The informal sector in Africa is one of the largest in the world. It contributes between 25 and 65 percent of Africa’s GDP and accounts for between 30 and 90 percent of total non-agricultural employment. 9 in 10 rural and urban workers have informal jobs. Most are women and youth. They do not have adequate legal or social protection. If they are injured at work or can no longer work tomorrow- what will happen to them? How will they provide for their families?
The applicable Sustainable Development Goals for the informal sector are:
SDG 8 – Decent work and economic: Promote development-oriented policies that support productive activities, decent job creation, entrepreneurship, creativity and innovation, and encourage formalisation and growth of micro-, small- and medium-sized enterprises including through access to financial services.
SDG 10: By 2030 empower and promote the social, economic and political inclusion of all irrespective of age, sex, disability, race, ethnicity, origin, religion or economic or other status
Before we jump into the list, first thing is first – what is the informal sector?
“All economic activities by workers or economic units that are – in law or practice – not covered or sufficiently covered by formal arrangements”, includes legitimately-produced goods and services that do not necessarily follow formal processes such as standards regulations, business registration or operational licenses. – International Labour Organization
The informal sector consists of “upper tier” – those who voluntarily chose to be in the informal sector and the “lower tier” – people cannot afford to be unemployed but do not have access to more productive employment in either the formal or the informal sector.
Here are 10 ways how formalising the informal sector will benefit women and youth in Africa
- Increase social security: the informal sector is a social challenge as informal workers are vulnerable and exposed to extreme risks due to lack of social security mechanisms. Women and youth will be socially secure if the sector is formalised.
- Decrease poverty: the informal sector is also an economic challenge because it is linked to poverty. 82 percent of African workers are “working poor.” 70% of Africa’s youth live on less than US$2 per day. Formalising the grey sector will regulate wages and offer security that will decrease poverty.
- Increase wages: jobs in the informal sector are associated with low wages. Formalising the sector will increase pay for workers, who are mainly youth and women.
- Create better business environment: formalisation will make it easier to start and run businesses. For example, informal cross border trade constitutes 30-40 percent of total intra SADC trade. ICBT in SADC is valued at $ 17.6 billion. 70 percent of ICBT in Africa is done by women trading in a variety of commodities either in raw or semi-processed, including basic to luxury goods produced in other countries. In this regard formalising ICBT will empower traders, mainly women, by providing a secure operating environment that triggers increase in trade and higher income.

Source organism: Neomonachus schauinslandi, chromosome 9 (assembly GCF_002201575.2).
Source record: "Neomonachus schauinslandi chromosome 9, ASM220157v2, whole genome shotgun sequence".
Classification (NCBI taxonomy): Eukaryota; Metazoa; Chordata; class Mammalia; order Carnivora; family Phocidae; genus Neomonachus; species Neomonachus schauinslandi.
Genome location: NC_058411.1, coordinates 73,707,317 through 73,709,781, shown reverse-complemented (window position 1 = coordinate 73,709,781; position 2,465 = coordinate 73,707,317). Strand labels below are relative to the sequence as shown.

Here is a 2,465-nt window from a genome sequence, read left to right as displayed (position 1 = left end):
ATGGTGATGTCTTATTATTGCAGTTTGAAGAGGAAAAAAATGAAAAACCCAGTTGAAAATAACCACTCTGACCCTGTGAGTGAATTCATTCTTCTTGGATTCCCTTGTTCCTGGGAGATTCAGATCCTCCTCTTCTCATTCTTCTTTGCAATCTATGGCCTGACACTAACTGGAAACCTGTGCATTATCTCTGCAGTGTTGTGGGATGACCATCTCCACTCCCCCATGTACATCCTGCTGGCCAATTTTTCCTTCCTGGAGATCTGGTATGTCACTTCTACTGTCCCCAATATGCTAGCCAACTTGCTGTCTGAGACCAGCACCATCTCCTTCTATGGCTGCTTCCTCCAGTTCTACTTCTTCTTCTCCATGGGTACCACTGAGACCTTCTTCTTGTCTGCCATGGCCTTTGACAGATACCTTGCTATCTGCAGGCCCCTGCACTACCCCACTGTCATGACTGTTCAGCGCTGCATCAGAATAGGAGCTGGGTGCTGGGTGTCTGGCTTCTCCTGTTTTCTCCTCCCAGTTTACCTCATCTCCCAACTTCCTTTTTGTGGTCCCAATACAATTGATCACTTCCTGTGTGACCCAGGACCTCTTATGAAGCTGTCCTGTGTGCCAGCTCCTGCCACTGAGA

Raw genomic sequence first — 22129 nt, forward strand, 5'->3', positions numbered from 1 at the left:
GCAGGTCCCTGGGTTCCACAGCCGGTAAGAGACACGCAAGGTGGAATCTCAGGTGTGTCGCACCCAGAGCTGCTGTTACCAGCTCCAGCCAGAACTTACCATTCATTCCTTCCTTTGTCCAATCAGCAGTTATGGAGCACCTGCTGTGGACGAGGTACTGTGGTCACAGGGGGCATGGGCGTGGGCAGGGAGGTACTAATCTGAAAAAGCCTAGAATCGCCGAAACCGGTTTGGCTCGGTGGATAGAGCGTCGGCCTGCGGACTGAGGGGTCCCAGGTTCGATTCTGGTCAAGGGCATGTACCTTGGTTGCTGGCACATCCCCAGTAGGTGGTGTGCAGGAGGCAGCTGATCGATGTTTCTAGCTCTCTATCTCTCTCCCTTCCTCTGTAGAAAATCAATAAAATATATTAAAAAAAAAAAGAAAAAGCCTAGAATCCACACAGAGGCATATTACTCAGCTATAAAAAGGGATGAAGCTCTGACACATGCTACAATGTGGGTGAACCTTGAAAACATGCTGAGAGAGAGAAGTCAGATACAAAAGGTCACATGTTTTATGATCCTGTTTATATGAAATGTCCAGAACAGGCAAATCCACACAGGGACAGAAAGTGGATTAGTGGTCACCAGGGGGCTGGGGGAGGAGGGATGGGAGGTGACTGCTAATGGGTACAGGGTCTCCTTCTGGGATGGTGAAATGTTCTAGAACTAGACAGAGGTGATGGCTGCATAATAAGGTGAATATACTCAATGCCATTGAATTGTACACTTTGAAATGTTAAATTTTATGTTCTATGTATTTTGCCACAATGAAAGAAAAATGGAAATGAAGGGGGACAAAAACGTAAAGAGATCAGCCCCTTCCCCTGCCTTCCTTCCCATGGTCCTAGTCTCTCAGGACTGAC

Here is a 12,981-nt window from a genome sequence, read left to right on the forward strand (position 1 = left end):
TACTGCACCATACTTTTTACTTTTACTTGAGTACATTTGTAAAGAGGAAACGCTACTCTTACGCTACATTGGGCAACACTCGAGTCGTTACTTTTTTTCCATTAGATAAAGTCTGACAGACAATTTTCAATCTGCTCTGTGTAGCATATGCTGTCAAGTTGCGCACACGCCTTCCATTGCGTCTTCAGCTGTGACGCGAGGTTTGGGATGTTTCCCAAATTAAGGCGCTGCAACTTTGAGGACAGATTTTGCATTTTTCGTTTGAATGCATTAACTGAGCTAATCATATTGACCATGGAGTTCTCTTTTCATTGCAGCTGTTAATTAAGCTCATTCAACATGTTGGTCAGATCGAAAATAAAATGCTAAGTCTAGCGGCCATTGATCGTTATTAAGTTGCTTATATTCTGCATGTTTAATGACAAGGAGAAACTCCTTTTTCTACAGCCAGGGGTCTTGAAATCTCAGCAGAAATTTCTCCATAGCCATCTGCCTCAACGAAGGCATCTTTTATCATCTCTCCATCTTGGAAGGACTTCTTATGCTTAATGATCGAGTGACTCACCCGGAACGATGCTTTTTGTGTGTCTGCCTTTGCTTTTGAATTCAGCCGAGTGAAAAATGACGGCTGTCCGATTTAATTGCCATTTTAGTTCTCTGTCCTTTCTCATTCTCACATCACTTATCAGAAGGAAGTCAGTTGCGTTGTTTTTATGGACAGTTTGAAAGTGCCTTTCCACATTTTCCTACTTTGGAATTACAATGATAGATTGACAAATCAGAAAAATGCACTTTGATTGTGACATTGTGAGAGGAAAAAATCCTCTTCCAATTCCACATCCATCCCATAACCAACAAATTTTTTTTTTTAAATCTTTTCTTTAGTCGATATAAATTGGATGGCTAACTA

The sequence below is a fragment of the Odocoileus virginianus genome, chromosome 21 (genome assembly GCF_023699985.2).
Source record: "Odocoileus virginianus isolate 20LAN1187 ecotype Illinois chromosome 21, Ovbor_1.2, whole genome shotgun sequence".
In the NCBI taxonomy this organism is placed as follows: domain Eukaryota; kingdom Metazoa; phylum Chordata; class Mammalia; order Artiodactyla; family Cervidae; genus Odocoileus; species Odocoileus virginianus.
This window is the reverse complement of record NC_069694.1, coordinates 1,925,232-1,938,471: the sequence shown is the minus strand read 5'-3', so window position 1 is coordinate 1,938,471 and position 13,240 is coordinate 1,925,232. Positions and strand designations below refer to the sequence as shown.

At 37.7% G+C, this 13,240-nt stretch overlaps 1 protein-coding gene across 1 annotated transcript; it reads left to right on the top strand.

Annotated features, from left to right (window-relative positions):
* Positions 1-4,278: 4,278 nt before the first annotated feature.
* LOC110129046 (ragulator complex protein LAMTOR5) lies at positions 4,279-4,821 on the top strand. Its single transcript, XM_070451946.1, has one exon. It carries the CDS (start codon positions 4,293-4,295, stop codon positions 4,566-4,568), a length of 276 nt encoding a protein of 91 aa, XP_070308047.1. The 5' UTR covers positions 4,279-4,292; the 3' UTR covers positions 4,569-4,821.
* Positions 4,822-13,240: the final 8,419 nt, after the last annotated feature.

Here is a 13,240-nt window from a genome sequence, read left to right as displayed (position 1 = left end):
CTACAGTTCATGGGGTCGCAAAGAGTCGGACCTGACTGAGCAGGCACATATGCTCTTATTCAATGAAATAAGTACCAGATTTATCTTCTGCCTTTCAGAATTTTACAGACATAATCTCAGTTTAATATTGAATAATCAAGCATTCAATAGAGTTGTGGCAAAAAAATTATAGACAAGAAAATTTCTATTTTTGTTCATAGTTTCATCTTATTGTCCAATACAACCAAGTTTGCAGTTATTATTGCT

- Eliminate exploitation: it is much easier to exploit vulnerable groups in the informal sector as there are no proper regulations or monitoring. Women and youth are vulnerable groups in Africa. Formalisation will stave off exploitation and protect these vulnerable groups.
- Create more jobs: Africa has the youngest population in the world. There 200 million Africans between 15-24 years. This number will double by 2045. Already the youth constitute 60 percent of the unemployed in Africa. What work opportunities do the youth have now? What will happen in 2045? Formalising the informal sector could avert this ticking time bomb by creating job opportunities in this sector. Building stronger institutions will create more jobs in this sector for the unemployed and secure the future of the coming generations.
- Better quality jobs: young women are more likely to have poor-quality jobs compared to their male counterparts because of gender specific constraints and discrimination. Formalisation will improve the nature and content of the work performed, working-time arrangements and workplace relationships. Overall this will improve women’s lives and their well-being.
- Increased access to finance: Approximately 70 percent of women are financially excluded. Further women’s access to finance and financial services is consistently behind that of their male counterparts. Women will have more access to formal finance channels (e.g micro-credit) through formalizing their businesses.
- Foster development: Formalizing the informal sector will create stronger institutions through taxation, private property rights and regulation. Stronger institutions cause development and growth in the economy for all. Formalising the grey sector will increase tax revenue and raise GDP. This will grow the economy and foster development that will ultimately benefit women and youth.
- Increased access to education: women and girls have less access to education in Africa. Formalising the informal economy will increase their access to education and access to information.
African leaders and the AU have largely ignored addressing the informal sector. Understandingly it is an enormous task. However it must be undertaken to protect and empower vulnerable groups in society and close inequalities in society. Gradually transforming the informal into a semi-formal sector, then eventually formal, will benefit women and youth.
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